As if hearing my blog post from across time and space (to, you know, when the show actually aired last summer), "Day Two" hits all the sweet spots of building the scope of an on-going narrative while remaining fiercely devoted to character.
After all, the core characters have benefited the most from Torchwood's transition to mini-series format. Children of Earth has yet to fill a single frame with filler, and never is this more obvious than in the intimate scenes between characters. Whether it's Gwen telling Rhys about her pregnancy as they flee to London in a potato truck or Ianto meeting his sister in the park all dirtied up from the explosion at Torchwood-3, the show takes its time to put the characters in perspective. As an added bonus, Captain Jack Harkness, arguably the most developed character coming into Children of Earth, spends much of "Day Two" dead, regenerated and screaming, cemented, then regenerated again. By putting him in the back seat, we get to see Gwen kick ass with two pistols Lara Croft-style while Ianto slips about London seeking out Jack and Gwen and wondering why the heck the government would want to harm one of its greatest alien assets when an alien threat is coming to Earth "tomorrow" (so say the children of earth). I also dig how Rhys and Gwen are no longer at each other's throats -- it was the main complaint I had about season two's handling of bringing Rhys into the fold, but while the couple still debate each other and question their collective next move, there is little of the hot-headed Rhys that was his defining characteristic in the series.
All of this is guided by an increasingly daunting narrative: gaseous-based life-forms are approaching Earth, using the children of the world (and an old dude, also on the run from the government) to communicate. Fortunately, we have Lois, an assistant to the guy in charge of whatever government branch this is (could it be UNIT? I don't really know, and the government branch is largely undefined beyond being "below the Prime Minister"), who aids Gwen and Rhys in locating Jack Harkness and realizing that Torchwood-3 was destroyed because someone with a lot of power doesn't trust them.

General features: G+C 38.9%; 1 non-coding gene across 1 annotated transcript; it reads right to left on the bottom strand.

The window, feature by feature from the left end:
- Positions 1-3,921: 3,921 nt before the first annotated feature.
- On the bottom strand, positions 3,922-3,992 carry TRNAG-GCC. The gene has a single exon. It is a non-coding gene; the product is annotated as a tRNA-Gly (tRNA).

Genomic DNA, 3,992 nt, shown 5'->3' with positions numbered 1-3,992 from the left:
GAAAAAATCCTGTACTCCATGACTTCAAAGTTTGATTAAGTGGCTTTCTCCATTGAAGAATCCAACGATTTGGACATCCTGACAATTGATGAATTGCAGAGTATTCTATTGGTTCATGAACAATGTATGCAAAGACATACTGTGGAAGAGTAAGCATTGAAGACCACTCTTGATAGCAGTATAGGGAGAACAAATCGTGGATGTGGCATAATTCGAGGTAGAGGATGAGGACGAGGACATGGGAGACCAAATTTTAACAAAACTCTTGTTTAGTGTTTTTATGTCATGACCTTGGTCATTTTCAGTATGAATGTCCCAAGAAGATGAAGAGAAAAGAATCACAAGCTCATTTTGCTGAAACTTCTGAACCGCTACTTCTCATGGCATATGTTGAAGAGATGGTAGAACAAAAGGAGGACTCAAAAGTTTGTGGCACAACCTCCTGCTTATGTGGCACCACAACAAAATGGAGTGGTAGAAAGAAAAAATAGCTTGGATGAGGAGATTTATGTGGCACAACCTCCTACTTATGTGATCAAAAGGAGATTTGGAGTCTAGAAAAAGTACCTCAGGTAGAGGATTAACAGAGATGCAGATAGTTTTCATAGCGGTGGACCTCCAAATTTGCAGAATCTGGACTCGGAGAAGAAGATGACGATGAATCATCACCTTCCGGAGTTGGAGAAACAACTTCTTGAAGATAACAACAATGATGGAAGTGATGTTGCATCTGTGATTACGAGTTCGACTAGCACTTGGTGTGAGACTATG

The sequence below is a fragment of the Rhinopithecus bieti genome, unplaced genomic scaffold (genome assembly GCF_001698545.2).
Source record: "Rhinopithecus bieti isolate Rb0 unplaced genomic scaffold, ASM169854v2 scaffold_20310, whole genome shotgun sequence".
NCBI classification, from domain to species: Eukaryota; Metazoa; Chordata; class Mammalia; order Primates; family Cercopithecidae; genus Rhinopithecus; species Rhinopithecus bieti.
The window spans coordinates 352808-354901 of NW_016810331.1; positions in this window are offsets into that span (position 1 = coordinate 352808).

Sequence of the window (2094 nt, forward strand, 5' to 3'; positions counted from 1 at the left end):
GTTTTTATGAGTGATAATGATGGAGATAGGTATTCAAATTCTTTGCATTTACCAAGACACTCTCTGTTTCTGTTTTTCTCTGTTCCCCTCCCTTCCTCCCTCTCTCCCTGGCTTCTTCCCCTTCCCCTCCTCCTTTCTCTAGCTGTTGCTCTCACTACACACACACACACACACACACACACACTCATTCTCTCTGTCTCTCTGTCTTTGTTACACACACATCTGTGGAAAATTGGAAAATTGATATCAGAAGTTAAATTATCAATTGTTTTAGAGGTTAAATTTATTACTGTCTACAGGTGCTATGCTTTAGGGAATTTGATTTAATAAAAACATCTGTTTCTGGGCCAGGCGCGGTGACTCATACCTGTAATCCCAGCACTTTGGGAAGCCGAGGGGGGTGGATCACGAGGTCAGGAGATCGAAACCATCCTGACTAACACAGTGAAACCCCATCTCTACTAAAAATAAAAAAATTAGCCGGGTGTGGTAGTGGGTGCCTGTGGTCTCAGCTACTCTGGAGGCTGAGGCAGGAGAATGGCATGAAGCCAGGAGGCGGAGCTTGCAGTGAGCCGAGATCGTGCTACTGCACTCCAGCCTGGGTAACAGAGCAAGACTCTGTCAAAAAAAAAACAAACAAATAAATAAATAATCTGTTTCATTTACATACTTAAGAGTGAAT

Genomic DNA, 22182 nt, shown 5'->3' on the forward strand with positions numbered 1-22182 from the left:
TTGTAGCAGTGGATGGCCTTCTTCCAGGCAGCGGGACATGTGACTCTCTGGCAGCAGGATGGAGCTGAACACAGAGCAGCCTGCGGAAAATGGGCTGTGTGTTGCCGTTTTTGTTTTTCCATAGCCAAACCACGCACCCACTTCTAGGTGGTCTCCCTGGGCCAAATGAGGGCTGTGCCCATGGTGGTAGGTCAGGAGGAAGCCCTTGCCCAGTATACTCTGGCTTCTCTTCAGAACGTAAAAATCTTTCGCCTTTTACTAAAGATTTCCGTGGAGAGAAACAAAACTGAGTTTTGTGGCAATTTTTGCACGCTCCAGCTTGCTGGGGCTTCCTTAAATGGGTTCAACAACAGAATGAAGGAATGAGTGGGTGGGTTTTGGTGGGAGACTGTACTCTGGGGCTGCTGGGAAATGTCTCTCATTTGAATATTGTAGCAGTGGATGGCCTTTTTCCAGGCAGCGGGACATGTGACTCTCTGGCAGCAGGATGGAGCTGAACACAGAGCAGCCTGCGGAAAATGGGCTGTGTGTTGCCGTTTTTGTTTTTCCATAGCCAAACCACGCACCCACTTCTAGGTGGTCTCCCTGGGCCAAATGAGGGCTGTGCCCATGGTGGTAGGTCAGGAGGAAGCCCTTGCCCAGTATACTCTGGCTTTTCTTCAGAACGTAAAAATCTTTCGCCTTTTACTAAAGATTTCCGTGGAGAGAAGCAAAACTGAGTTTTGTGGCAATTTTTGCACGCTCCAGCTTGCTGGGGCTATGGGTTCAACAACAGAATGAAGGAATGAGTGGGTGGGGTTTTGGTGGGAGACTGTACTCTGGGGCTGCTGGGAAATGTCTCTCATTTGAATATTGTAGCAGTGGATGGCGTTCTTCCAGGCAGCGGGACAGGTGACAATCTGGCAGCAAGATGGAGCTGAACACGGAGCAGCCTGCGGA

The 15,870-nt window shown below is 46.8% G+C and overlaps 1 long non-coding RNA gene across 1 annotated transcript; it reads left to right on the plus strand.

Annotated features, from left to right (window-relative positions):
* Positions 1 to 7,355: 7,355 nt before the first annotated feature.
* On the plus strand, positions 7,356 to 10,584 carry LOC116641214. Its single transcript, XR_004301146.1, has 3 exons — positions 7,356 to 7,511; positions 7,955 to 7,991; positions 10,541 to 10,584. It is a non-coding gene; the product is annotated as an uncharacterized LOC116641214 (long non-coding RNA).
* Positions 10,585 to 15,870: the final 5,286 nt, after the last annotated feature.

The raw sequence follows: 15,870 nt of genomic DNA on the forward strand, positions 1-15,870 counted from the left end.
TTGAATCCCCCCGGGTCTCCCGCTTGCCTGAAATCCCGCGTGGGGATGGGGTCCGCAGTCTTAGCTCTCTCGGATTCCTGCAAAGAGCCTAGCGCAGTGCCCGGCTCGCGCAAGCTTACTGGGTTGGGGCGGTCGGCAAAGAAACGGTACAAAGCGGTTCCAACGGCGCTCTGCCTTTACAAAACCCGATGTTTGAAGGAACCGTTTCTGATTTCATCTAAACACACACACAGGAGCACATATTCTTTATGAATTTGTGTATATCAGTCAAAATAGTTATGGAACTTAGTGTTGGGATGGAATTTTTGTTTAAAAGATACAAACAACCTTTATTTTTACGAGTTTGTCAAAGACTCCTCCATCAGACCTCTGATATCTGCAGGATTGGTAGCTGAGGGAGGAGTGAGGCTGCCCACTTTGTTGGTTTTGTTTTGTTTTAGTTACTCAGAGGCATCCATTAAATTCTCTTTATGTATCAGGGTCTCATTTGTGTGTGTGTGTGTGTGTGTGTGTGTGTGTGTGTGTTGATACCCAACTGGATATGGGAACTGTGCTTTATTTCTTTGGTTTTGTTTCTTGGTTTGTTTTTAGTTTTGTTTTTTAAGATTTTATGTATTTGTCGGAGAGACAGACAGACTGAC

There's a lot to love so far. I can't say I was always a fan of Gwen in the series, but she grew on me as time went on; here, though, she's beyond multiple levels of badass. I don't know of many female characters who would engage in a shootout in a top-secret government facility with husband and fetus in tow. Ditto for Ianto, who like Jack is pushing beyond the traditional boundaries of gay characters by just being awesome: he totally saves Jack with that forklift, and he's smart in taking his sister's car and laptop after their meeting. Danger lurks at every corner for the people who love Torchwood-3 members, so every precaution must be taken.
Torchwood-3's members have been set up as the underdogs in the story, and that's fine, because underdogs make for awesome heroes. (See the list of critically-acclaimed cancelled television shows for reference -- and pour one out for new member Terriers.) "Day One" is a lot of plot setup and reintroduction to the world of the show; "Day Two" maintains the intensity but pulls back the pace so that we can see the characters we love transforming before our eyes from the two-dimensional players they were in the series to the three-dimensional human beings they are now. Gwen has developed a hardness, but maintains her love for Rhys and joy at having new life growing inside her; Ianto's love for Jack never clouds his judgment; and Jack is genuinely pissed at having been blown up, captured, chained, and cemented, a dramatic shift away from his usual flirtatious smile or hardened military stance of "doing what must be done for the safety of all humanity".
So the only question I have left is: what happens next? I'd say that's a sure sign of Children of Earth's success. The mini-series format has taken previously-developed characters and thrust them into an impossible, life-changing situation, yielding nothing but positive results for everybody.